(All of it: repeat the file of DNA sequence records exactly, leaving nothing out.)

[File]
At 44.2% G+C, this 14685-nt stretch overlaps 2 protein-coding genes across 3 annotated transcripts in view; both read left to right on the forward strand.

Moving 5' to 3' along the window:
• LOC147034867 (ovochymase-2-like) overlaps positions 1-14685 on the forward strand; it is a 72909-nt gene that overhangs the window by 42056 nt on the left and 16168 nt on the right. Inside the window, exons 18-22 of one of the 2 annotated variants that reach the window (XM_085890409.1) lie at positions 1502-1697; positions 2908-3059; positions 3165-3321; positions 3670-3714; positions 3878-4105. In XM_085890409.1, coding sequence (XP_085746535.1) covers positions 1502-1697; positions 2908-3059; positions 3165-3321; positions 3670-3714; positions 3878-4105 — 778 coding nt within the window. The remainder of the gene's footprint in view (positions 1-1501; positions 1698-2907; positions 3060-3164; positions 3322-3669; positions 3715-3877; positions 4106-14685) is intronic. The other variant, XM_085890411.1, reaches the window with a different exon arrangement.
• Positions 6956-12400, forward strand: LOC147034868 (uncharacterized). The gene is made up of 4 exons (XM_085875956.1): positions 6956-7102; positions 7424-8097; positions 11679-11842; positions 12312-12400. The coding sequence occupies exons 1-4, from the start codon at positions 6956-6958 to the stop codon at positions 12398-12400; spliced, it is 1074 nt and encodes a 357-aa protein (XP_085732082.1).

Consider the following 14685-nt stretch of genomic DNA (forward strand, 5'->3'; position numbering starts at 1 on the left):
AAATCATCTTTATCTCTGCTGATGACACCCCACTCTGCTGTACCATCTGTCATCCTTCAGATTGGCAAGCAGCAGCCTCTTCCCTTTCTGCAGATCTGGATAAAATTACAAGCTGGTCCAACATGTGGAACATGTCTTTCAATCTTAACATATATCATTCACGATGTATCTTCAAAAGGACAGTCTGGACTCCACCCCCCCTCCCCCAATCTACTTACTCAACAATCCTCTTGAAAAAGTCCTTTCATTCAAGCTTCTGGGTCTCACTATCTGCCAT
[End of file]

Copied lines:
At 44.2% G+C, this 14685-nt stretch overlaps 2 protein-coding genes across 3 annotated transcripts in view; both read left to right on the forward strand.

Moving 5' to 3' along the window:
• LOC147034867 (ovochymase-2-like) overlaps positions 1-14685 on the forward strand; it is a 72909-nt gene that overhangs the window by 42056 nt on the left and 16168 nt on the right. Inside the window, exons 18-22 of one of the 2 annotated variants that reach the window (XM_085890409.1) lie at positions 1502-1697; positions 2908-3059; positions 3165-3321; positions 3670-3714; positions 3878-4105. In XM_085890409.1, coding sequence (XP_085746535.1) covers positions 1502-1697; positions 2908-3059; positions 3165-3321; positions 3670-3714; positions 3878-4105 — 778 coding nt within the window. The remainder of the gene's footprint in view (positions 1-1501; positions 1698-2907; positions 3060-3164; positions 3322-3669; positions 3715-3877; positions 4106-14685) is intronic. The other variant, XM_085890411.1, reaches the window with a different exon arrangement.
• Positions 6956-12400, forward strand: LOC147034868 (uncharacterized). The gene is made up of 4 exons (XM_085875956.1): positions 6956-7102; positions 7424-8097; positions 11679-11842; positions 12312-12400. The coding sequence occupies exons 1-4, from the start codon at positions 6956-6958 to the stop codon at positions 12398-12400; spliced, it is 1074 nt and encodes a 357-aa protein (XP_085732082.1).

Consider the following 14685-nt stretch of genomic DNA (forward strand, 5'->3'; position numbering starts at 1 on the left):
AAATCATCTTTATCTCTGCTGATGACACCCCACTCTGCTGTACCATCTGTCATCCTTCAGATTGGCAAGCAGCAGCCTCTTCCCTTTCTGCAGATCTGGATAAAATTACAAGCTGGTCCAACATGTGGAACATGTCTTTCAATCTTAACATATATCATTCACGATGTATCTTCAAAAGGACAGTCTGGACTCCACCCCCCCTCCCCCAATCTACTTACTCAACAATCCTCTTGAAAAAGTCCTTTCATTCAAGCTTCTGGGTCTCACTATCTGCCAT